Strawser's general principle is clear. The justification for UAVs rests in the idea we are morally obligated to reduce the risk to our warriors when its feasible and expedient to do so as long as it does not compromise the warriors ability to behave justly.

Strawser 2010:
"The burden of proof, then, is on those who argue that we should not employ UAVs or similar remote technology. Such a position needs to justify why we should have pilots take on such risk."

Legal Justification

When looking to the broad legal issues surrounding the issue of targeting and killing terrorists in other countries, the justification or lack thereof rests in how one views the so-called war on terror and whether or not, there is a parallel between killing enemy combatants in a declared war between two states, and killing active members of terrorist groups in "war" that has been declared between a non-aligned paramilitary group and a nation.  The question over which ethicists struggle is, are trans-national terrorists enemy combatants or organized criminals.  The rules of engagement are very much dependent on how one answers that question and even then, it seems the terrorist resides in a murky realm between combatant and non-combatant, between just and unjust and efforts to justify their targeted killing remains controversial under existing theories.  However, many moral and legal theorists are suggesting a kind of hybrid definition.

Gross 2006:
"Perhaps it is more reasonable to think that some combatants are unjust, and that those espousing an unjust cause and/or fighting by unjust means merit a response more severe than do those combatants who are just. Rather than ignore the moral responsibility of terrorists and their supporters, their moral non-innocence justifies stronger and harsher measures than one would normally inflict on an adversary. Perhaps targeted killings are an appropriate response to terrorism precisely because terrorists deserve to suffer harm in a way that just combatants do not. Jeff McMahan, who does not discuss targeted killings, sets the stage for this argument as he discusses the limits of permissible harm that one may cause when facing a threat. ... An acceptable response is necessary, cost-effective and one that avoids excessive non-combatant casualties; it does not vary relative to an adversary’s moral responsibility. Echoing Statman and Meisels’ concern for the ‘special responsibility’ or ‘culpability’ that terrorists bear, McMahan suggests, however, that we carefully weigh a belligerent’s moral responsibility and respond more harshly to those combatants who are unjust."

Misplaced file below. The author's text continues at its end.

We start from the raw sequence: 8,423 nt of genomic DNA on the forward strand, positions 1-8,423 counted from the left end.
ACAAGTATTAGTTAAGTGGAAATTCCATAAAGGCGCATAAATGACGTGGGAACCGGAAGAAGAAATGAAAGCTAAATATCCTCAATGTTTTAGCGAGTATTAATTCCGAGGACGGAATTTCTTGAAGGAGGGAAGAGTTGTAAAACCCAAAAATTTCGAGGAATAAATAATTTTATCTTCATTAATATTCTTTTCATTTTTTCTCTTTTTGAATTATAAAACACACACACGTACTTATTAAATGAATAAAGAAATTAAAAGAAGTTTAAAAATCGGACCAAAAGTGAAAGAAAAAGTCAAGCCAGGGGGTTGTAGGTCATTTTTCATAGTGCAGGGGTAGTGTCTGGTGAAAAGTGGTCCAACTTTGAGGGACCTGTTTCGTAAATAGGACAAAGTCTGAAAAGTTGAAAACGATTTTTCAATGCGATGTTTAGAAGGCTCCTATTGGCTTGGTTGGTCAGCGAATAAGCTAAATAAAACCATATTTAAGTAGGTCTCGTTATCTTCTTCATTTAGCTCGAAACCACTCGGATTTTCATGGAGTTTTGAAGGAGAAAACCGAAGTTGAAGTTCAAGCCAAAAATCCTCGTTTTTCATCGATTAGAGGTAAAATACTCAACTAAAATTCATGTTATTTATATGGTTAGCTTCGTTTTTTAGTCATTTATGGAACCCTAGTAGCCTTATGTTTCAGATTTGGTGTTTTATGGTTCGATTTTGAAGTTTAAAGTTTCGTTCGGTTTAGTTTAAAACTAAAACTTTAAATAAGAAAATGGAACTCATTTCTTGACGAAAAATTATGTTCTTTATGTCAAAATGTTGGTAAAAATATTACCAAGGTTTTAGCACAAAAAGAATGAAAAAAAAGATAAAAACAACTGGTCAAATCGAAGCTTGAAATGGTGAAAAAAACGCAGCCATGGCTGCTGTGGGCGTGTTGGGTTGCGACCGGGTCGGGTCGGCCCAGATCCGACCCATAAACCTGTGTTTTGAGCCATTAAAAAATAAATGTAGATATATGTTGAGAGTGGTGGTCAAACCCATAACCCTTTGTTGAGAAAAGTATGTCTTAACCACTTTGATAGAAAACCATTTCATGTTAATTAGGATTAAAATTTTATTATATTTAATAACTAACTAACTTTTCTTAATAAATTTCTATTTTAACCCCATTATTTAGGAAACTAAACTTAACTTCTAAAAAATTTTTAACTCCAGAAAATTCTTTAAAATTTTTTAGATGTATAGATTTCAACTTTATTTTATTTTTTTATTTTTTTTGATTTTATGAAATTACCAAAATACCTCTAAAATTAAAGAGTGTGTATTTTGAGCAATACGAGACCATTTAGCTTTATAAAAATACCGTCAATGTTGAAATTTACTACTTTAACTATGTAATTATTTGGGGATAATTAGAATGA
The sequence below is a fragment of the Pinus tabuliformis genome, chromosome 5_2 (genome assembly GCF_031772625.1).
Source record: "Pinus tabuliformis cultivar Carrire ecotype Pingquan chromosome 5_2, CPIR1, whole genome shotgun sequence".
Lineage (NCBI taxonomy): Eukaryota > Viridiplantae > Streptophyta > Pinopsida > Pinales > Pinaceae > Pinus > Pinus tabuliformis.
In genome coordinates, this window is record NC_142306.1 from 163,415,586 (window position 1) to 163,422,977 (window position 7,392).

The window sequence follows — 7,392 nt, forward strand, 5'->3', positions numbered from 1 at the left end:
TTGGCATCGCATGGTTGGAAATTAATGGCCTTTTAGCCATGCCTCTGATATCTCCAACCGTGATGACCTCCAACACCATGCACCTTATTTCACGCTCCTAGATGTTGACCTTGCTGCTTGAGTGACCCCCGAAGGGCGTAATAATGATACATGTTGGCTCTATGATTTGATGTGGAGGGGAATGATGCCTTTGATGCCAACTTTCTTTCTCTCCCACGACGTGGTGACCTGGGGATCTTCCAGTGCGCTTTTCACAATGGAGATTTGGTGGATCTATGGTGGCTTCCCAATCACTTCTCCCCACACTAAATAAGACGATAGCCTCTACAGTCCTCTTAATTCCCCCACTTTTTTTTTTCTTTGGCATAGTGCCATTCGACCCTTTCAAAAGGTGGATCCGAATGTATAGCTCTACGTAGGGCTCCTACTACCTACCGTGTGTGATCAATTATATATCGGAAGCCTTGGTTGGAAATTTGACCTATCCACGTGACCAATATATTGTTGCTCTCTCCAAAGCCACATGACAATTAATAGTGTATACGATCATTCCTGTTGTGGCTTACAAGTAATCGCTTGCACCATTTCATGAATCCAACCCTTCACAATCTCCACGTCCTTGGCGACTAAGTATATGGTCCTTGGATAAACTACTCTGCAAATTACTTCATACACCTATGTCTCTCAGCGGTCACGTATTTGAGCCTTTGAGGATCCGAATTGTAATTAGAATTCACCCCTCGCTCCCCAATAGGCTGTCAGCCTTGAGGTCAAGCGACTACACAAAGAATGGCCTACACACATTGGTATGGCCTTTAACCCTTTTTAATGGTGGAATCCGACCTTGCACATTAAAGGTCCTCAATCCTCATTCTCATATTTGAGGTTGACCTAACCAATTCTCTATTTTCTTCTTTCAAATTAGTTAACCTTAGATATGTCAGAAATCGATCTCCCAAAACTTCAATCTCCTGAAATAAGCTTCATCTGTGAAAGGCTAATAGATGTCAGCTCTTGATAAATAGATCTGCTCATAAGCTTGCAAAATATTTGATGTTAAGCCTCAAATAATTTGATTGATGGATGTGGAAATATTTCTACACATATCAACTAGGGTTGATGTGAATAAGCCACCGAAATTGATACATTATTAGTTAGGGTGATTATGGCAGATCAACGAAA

Bradley Jay Strawser (2010): Moral Predators: The Duty to Employ
Uninhabited Aerial Vehicles, Journal of Military Ethics, 9:4, 342-368

The Ethics of Killing in War
Jeff McMahan, 114 Ethics 693, 2004

Assassination and Targeted Killing: Law Enforcement, Execution or Self-Defence?
Journal of Applied Philosophy, Vol 23, No 3
Michael L. Gross, 2006

Targeted Killing, 5 THEORETICAL INQUIRIES L. 179
Daniel Statman, 2004